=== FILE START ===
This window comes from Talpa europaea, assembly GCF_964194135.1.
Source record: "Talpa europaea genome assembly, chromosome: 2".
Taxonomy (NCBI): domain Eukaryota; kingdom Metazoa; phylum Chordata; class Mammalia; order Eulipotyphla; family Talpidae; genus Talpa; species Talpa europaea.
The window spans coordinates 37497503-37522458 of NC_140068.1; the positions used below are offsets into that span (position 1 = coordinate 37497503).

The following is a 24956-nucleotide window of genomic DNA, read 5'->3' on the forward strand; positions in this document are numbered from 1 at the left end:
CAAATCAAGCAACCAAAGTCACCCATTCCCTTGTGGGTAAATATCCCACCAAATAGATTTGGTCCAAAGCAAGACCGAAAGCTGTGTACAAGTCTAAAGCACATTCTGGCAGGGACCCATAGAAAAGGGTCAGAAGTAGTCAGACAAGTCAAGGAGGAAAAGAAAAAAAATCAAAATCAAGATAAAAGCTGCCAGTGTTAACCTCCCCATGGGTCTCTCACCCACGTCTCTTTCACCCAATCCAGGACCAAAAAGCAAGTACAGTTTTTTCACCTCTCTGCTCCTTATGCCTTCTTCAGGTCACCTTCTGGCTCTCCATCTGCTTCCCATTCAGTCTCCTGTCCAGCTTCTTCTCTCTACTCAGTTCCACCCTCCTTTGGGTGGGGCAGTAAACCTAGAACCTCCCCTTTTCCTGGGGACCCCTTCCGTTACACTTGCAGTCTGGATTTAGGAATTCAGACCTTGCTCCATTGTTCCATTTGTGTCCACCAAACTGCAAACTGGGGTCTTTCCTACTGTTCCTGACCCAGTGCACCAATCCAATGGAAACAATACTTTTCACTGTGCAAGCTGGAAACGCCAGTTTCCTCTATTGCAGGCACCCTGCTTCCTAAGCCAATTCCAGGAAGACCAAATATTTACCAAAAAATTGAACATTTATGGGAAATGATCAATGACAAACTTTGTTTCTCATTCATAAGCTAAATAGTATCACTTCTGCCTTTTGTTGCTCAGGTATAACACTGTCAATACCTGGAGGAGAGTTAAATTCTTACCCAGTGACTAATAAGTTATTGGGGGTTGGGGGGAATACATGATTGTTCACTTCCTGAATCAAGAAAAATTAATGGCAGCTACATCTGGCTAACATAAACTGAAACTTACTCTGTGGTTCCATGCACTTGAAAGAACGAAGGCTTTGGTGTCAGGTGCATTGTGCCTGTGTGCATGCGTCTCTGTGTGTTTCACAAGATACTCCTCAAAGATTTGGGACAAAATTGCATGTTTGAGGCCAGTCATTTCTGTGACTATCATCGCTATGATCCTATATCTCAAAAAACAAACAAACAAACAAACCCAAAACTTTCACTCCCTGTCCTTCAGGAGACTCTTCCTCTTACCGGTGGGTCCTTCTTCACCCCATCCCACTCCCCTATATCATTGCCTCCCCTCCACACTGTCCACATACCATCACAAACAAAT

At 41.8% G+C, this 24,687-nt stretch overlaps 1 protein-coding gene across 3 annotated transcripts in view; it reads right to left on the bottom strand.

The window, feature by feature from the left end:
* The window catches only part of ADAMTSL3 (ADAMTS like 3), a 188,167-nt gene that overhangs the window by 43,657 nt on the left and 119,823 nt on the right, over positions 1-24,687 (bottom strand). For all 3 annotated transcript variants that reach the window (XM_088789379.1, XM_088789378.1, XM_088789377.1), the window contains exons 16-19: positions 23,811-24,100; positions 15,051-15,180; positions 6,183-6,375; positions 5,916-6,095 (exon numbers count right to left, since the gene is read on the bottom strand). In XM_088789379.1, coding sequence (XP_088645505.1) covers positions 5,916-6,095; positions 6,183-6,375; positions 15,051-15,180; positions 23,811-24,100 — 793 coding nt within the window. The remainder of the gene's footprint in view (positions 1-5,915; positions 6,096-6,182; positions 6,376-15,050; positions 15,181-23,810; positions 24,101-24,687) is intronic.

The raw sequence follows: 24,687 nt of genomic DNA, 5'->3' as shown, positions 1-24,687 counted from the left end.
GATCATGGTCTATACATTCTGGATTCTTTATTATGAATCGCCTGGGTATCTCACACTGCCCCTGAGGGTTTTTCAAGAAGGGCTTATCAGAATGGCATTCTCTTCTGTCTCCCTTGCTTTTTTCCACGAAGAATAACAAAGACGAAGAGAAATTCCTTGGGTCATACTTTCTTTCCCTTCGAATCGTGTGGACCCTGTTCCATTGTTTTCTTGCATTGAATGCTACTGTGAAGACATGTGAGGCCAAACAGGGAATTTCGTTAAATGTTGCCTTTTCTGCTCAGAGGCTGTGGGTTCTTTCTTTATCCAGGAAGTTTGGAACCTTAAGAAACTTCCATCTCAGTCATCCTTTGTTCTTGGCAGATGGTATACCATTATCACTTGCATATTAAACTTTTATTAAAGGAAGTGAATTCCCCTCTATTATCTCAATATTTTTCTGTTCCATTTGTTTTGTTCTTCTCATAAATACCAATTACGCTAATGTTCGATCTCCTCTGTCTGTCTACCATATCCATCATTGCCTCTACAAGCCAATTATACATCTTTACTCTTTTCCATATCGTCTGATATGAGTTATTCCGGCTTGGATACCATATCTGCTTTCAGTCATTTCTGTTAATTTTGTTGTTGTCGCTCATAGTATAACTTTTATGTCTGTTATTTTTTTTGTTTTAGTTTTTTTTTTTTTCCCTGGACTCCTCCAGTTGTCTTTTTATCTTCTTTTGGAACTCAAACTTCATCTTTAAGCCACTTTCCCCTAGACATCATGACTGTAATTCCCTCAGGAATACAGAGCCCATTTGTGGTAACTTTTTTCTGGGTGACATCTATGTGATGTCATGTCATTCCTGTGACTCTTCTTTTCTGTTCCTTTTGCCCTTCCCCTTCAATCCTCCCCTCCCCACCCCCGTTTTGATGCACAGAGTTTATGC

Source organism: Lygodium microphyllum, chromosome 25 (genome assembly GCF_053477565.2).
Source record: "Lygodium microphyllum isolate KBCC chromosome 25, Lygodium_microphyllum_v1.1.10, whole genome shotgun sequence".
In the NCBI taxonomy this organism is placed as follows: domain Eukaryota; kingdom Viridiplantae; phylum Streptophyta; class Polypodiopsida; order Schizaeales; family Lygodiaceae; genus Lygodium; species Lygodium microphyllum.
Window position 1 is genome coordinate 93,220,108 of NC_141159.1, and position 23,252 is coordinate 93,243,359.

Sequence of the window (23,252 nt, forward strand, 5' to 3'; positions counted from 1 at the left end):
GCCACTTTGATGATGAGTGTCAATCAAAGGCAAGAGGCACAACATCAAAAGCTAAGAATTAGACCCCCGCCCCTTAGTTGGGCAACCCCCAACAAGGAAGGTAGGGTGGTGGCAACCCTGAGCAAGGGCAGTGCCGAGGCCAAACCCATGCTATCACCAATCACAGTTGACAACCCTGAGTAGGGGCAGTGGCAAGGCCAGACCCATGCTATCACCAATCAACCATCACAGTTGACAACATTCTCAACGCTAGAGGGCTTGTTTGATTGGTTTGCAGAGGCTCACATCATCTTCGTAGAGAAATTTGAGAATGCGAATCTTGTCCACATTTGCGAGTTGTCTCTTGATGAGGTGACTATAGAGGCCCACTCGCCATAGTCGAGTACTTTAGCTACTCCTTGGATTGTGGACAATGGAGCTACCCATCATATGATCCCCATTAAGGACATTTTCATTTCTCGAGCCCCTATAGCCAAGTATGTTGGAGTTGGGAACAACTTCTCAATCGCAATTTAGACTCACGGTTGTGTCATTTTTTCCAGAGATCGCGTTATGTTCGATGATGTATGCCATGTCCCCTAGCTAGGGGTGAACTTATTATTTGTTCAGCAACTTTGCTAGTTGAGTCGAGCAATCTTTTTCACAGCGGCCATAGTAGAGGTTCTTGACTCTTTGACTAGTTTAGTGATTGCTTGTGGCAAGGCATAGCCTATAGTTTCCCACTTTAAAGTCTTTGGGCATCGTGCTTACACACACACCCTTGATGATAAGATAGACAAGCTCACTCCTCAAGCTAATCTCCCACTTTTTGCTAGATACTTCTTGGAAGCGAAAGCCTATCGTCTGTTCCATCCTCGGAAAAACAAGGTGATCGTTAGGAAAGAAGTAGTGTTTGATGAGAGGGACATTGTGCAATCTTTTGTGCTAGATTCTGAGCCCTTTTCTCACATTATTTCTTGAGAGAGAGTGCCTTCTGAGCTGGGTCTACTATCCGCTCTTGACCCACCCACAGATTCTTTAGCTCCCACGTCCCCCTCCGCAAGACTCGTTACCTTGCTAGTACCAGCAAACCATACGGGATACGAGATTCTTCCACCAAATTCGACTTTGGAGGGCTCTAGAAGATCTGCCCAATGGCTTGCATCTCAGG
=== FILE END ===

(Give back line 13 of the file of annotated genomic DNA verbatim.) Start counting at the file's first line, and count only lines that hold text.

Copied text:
Source record: "Lygodium microphyllum isolate KBCC chromosome 25, Lygodium_microphyllum_v1.1.10, whole genome shotgun sequence".